Human larynx became simplified via evolution to allow clear speech - study

A new study reveals that the human larynx is simple compared to other primates, rather than more complex.

“The Conversation” by Arnold Lakhovsky (photo credit: ARNOLD LAKHOVSKY/PUBLIC DOMAIN/VIA WIKIMEDIA COMMONS)
“The Conversation” by Arnold Lakhovsky
(photo credit: ARNOLD LAKHOVSKY/PUBLIC DOMAIN/VIA WIKIMEDIA COMMONS)

Researchers from Japan and Europe have proven in a new study that the evolution of the human larynx contributed to people's ability to make complex sounds.

The peer-reviewed study, published on Thursday in the journal Science, used anatomical, phonal and modeling strategies and found that the human larynx is simplified compared to other primates, rather than more complex, which enables humans to produce clearer sounds.

Primates have thin, ribbon-like vocal membranes that poke out of their vocal folds. It is widely believed, based on previous research by Dr. Sugio Hayama, that humans shed these features via evolution, according to Kyoto University in Japan.

In order to gain a better understanding of the evolution of human speech, the researchers observed the sounds made by a range of primates and developed mathematical models. They found that the stability of the sounds required simplifications in the larynx, such as the evolutionary loss of air sacs and vocal membranes.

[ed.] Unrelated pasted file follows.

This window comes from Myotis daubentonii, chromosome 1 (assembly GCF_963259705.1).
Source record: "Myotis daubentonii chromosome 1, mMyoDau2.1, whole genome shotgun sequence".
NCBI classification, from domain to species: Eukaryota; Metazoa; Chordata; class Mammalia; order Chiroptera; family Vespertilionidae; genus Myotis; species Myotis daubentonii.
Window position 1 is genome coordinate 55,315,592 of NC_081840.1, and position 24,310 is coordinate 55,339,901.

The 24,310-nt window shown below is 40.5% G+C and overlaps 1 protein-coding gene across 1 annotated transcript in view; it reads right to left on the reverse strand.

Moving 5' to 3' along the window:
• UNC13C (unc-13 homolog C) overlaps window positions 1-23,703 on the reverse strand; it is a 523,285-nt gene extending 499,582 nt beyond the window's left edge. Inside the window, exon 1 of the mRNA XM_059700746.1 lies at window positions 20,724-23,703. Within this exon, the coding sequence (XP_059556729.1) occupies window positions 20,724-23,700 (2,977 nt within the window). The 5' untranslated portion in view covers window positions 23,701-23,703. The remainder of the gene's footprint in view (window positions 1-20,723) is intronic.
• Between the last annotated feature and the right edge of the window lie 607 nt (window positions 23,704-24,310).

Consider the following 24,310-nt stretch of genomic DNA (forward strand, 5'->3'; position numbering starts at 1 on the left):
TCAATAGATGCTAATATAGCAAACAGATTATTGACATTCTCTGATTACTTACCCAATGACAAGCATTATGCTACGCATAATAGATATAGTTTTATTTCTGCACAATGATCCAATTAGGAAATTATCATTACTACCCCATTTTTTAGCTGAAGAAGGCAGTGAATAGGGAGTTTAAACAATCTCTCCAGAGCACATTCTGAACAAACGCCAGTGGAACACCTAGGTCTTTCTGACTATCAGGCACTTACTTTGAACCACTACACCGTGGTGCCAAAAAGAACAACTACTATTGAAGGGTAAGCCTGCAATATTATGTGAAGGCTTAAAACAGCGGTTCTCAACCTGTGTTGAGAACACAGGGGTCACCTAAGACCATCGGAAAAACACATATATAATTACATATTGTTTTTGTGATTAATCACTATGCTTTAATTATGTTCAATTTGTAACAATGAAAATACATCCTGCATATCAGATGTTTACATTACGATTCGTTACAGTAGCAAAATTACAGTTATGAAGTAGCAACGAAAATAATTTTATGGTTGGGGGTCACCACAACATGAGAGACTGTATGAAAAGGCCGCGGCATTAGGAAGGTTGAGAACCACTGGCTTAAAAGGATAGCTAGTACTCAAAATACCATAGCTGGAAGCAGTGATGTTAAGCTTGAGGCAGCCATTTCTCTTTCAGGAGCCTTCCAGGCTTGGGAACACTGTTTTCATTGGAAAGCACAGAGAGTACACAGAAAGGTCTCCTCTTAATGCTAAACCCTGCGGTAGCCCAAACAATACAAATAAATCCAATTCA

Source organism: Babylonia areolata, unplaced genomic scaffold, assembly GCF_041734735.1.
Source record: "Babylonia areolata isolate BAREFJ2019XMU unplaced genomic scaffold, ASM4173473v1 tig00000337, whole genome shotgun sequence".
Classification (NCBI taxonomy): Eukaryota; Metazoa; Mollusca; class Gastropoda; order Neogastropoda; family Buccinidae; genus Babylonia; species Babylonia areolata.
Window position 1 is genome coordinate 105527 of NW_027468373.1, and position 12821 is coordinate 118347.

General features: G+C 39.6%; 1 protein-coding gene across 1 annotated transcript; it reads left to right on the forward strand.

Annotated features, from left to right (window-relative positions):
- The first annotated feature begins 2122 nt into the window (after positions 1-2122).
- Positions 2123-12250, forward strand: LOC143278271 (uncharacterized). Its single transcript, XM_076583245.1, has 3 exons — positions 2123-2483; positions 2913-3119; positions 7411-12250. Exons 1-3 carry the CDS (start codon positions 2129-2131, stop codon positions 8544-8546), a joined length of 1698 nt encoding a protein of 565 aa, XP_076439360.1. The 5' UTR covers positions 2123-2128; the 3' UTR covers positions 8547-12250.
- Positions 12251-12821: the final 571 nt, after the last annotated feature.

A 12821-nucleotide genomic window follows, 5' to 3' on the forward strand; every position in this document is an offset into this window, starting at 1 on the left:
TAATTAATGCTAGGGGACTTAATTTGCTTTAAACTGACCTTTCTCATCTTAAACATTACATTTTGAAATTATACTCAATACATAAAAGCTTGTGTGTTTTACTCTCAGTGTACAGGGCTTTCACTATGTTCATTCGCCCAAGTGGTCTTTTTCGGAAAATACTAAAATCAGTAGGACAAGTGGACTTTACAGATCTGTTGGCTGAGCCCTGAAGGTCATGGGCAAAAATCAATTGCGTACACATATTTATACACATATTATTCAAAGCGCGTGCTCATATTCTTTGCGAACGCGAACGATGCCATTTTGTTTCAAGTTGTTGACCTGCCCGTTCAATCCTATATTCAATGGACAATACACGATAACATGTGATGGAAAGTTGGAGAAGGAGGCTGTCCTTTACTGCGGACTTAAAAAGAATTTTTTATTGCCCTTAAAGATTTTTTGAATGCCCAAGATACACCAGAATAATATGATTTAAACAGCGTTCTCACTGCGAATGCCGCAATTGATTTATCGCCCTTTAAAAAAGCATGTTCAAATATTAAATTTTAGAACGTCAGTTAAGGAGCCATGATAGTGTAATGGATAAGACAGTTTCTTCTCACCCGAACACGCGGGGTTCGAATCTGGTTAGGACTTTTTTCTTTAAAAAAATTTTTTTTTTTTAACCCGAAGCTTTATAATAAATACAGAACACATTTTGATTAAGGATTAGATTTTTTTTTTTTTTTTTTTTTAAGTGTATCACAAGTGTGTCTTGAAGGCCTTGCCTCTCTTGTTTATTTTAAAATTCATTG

The researchers concluded that the loss of vocal membranes through evolution enables humans to avoid chaotic sound patterns that are commonly produced by other primates and thereby produce stable vocalizations that can convey phonetic information.

Furthermore, the researchers found that human spoken language became more complex as a result of these evolutionary changes.

Vocal tract (credit: ARCADIAN/PUBLIC DOMAIN/VIA WIKIMEDIA COMMONS)Vocal tract (credit: ARCADIAN/PUBLIC DOMAIN/VIA WIKIMEDIA COMMONS)

Remarks by the lead study author

“Paradoxically, the increased complexity of human communication involved a simplification of our vocal anatomy.”

Takeshi Nishimura, Kyoto University Center for the Evolutionary Origins of Human Behavior

“Paradoxically, the increased complexity of human communication involved a simplification of our vocal anatomy,” said lead study author Takeshi Nishimura from the Center for the Evolutionary Origins of Human Behavior at Kyoto University.